The Daycare and the Sandlot

There is and always has been two Americas. Even from the very start there was a divide between two concepts of how a society should be structured and what place the government had in that. There are those that assume that power will ultimately attract those with altruistic motives who then would use that power for the betterment of society. They saw—and see—no reason to place limits on that power since any limit would only curb the governments ability to do good. There were actually a large number of people at the founding of our nation that opposed the Constitution because they felt it would restrict the effectiveness of the government. Ironically, their ideological “descendants” now use the Constitution as their own personal battering ram to restrict the rights of the people in ways the Constitution was never intended.

These are the people that feel the individual is happiest when under the most control by the state, but of course they always assume an altruistic state. They envision humanity with the individuals as cells in a body, each serving their function to benefit the collective. They long for the childlike abandonment of responsibility, allowing the state to parent their lives with a controlled environment. When they speak of freedom—and they do often—it isn’t real freedom, but merely access to whatever toys, games and pleasures they desire at the moment, regardless of the cost to others.

Then there are the others. The ones who envision a happy society as one in which the individual is free to thrive or fail on their own hard work and efforts. They are the ones who won the battle over whether or not we had a Constitution and even then they insisted on more limitations in the form of the Bill of Rights. In their vision of society some will excel, some will fail, but all will be ultimately responsible for their own lives. Government exists solely to prevent abuse by those who possess power against those who don’t. The biggest problem with that system is that failure of the individual becomes a real possibility, and for various reasons, some find the concept of society allowing that kind of failure, unsettling, especially if they are one prone to that kind of failure.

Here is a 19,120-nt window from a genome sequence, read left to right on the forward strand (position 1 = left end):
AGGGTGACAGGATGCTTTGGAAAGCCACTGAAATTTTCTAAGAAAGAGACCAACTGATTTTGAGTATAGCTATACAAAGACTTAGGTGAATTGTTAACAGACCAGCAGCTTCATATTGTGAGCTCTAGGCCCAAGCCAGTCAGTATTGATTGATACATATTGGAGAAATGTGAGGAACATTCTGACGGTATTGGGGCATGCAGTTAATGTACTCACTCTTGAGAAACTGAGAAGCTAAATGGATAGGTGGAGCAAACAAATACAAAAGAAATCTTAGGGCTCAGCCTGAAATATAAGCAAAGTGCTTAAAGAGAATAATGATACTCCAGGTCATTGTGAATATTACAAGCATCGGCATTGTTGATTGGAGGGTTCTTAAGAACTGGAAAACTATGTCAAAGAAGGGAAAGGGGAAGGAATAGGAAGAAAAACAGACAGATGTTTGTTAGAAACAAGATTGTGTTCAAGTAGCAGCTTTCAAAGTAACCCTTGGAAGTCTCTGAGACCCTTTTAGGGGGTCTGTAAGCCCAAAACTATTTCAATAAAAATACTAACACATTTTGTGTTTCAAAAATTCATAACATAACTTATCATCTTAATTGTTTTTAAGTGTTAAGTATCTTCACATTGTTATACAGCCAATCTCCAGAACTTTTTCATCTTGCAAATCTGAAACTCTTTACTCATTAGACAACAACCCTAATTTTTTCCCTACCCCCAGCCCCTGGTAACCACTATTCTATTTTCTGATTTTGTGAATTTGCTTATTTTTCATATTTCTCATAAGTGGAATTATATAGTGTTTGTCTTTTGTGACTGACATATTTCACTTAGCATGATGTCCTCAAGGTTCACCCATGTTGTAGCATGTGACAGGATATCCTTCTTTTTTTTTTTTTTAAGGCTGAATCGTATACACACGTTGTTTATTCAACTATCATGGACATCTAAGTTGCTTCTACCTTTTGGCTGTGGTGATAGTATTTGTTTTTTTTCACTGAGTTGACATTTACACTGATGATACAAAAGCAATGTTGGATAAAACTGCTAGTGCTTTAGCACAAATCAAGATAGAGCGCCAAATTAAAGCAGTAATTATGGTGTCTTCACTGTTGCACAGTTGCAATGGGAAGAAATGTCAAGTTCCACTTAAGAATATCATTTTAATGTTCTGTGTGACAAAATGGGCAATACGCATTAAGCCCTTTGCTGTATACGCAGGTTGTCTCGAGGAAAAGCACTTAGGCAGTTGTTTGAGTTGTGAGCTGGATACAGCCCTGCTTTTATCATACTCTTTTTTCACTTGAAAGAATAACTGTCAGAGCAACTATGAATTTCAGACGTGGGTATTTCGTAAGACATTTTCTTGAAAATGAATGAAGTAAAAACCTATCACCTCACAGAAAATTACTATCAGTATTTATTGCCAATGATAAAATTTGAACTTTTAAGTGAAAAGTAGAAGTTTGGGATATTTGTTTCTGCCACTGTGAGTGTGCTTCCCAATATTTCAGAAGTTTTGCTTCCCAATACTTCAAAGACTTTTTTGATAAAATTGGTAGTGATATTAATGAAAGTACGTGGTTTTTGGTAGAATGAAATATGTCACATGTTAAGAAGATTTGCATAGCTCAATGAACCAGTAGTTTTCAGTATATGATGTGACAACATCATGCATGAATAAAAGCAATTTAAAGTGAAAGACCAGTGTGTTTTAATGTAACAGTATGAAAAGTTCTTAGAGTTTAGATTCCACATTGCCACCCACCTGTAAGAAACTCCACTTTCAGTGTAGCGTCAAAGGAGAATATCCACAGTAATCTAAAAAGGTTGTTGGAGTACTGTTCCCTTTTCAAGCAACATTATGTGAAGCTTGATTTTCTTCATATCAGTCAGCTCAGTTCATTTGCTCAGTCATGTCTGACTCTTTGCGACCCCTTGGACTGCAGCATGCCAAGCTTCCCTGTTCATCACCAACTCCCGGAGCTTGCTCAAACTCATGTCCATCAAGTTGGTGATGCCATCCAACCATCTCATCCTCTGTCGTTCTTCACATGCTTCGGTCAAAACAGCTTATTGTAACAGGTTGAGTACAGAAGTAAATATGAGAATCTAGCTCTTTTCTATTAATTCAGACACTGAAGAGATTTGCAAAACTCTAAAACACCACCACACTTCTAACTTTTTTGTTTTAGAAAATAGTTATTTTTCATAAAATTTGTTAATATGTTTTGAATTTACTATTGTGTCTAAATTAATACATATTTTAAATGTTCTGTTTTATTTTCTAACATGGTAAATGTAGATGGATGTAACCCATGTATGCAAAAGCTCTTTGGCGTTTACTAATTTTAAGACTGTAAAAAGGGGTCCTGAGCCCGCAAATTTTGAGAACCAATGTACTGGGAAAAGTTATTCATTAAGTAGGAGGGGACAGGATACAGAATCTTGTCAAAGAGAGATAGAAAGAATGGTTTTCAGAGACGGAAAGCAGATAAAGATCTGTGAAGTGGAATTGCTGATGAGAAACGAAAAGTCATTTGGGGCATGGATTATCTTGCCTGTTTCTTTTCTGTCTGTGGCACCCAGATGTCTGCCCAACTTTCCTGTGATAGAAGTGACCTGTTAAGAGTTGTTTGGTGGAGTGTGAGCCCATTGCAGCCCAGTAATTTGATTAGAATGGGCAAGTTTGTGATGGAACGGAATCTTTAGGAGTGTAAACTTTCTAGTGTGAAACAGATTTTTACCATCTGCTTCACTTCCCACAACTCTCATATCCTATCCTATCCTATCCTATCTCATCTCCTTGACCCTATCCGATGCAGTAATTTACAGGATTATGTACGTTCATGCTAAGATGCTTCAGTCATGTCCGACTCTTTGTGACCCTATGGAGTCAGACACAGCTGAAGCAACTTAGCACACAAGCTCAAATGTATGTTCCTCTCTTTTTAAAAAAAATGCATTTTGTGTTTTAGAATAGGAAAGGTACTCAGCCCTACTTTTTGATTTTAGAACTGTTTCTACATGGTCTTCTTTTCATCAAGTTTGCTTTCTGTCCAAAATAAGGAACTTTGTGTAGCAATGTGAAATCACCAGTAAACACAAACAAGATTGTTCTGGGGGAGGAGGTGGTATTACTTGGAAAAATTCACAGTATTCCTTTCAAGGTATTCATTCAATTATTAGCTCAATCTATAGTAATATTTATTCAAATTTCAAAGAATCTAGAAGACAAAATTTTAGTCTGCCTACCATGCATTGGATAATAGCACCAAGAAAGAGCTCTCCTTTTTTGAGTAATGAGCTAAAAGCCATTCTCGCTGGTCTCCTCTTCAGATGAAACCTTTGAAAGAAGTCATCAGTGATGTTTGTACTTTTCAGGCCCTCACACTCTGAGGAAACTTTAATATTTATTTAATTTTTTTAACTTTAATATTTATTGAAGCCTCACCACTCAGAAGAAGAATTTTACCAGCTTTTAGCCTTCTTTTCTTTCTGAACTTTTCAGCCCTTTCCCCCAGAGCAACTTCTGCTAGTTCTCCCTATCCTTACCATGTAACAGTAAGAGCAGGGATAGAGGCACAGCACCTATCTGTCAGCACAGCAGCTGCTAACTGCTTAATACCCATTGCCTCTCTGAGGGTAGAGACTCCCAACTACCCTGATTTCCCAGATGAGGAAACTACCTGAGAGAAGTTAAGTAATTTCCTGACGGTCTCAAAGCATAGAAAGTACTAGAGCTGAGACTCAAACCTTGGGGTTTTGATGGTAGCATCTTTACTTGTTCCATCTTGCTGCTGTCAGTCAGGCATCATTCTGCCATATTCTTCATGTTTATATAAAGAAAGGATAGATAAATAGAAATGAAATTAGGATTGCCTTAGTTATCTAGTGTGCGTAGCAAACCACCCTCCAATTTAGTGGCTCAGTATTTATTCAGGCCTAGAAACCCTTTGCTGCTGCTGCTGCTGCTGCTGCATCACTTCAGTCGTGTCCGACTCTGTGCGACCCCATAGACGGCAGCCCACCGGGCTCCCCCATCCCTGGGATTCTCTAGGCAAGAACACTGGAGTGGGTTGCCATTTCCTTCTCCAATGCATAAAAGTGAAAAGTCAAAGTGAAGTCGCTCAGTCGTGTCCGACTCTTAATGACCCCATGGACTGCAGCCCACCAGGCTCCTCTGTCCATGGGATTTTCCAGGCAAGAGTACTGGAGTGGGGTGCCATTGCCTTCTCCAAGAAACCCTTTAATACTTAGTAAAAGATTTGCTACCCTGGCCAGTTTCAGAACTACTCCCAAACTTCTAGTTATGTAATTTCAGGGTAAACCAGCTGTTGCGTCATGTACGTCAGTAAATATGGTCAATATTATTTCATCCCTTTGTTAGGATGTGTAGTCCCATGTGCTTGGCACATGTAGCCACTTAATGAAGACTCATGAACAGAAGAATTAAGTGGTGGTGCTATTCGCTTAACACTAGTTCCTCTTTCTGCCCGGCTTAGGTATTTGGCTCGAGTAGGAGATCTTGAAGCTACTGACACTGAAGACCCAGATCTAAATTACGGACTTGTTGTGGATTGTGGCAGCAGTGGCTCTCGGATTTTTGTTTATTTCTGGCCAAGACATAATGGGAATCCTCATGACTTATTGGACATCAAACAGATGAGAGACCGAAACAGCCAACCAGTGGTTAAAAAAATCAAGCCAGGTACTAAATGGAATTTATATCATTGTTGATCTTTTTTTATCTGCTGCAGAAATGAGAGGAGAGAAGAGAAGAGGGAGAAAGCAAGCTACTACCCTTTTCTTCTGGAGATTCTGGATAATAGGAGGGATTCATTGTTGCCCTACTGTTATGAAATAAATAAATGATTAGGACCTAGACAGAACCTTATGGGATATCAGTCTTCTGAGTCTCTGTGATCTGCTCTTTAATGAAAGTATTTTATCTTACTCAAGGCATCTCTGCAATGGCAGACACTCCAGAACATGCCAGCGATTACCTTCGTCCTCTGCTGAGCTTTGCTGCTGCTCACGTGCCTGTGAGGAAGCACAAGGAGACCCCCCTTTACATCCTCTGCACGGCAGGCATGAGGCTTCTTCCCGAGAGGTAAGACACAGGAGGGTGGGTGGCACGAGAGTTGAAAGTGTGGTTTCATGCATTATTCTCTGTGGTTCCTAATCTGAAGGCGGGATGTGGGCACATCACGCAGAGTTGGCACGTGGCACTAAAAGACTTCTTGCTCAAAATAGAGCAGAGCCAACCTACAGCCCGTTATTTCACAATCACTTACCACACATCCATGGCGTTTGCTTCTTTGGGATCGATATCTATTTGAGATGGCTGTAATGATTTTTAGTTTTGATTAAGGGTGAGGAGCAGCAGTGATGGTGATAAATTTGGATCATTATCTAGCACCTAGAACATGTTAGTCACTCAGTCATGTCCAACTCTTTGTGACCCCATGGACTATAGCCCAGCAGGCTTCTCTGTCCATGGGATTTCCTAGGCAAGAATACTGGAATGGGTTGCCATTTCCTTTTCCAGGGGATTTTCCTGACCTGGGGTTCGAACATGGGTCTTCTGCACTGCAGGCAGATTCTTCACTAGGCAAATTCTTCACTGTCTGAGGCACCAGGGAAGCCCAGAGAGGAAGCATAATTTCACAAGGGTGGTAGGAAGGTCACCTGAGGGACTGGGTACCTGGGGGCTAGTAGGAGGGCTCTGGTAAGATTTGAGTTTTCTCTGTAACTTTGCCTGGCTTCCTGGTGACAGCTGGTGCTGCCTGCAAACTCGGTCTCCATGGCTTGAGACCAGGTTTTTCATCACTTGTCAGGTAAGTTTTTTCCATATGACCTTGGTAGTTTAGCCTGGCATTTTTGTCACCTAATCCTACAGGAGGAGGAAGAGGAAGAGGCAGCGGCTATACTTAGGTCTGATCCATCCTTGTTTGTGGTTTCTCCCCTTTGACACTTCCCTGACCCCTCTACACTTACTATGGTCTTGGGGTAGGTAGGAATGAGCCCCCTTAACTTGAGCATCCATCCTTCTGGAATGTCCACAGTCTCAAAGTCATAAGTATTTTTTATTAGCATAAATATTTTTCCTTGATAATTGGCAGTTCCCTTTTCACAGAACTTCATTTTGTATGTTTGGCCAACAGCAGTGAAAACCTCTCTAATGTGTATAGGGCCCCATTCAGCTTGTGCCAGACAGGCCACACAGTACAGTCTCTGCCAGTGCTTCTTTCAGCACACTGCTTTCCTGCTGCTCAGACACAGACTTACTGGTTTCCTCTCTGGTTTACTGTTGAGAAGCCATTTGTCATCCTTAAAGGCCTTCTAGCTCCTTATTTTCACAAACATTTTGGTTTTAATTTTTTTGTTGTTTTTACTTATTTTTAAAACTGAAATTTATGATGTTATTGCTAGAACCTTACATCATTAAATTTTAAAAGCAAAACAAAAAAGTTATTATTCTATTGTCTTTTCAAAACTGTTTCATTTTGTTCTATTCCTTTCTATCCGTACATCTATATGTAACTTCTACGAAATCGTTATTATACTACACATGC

While the Constitution was put in place to limit the government, it has been turned on its head and is now used to place limits on the individual, the exact opposite purpose for which it was intended. And so we have a nation divided. One group who wants a day care, another that wants a sandlot.

In the daycare, “grownups” manage everything. In the sandlot, the kids are free to win or lose based on their own efforts.

Which do you remember more fondly, the daycare or the sandlot?

In which place did the real you emerge?

The daycare mentality (formally referred to as Socialism) produces a societal landscape resembling a parking lot.

The sandlot mentality (formally referred to as Capitalism) produces a societal landscape of peaks and valleys, full of variety.

Originally the sandlot thinkers won, and our nations grew stronger under that mindset. Eventually, though, the daycare thinkers took more and more control, and the momentum of our growth will slow because of it.

We face a future in which those two choices are crystal clear.

Do we want America to be a daycare or a sandlot.

I prefer the sandlot.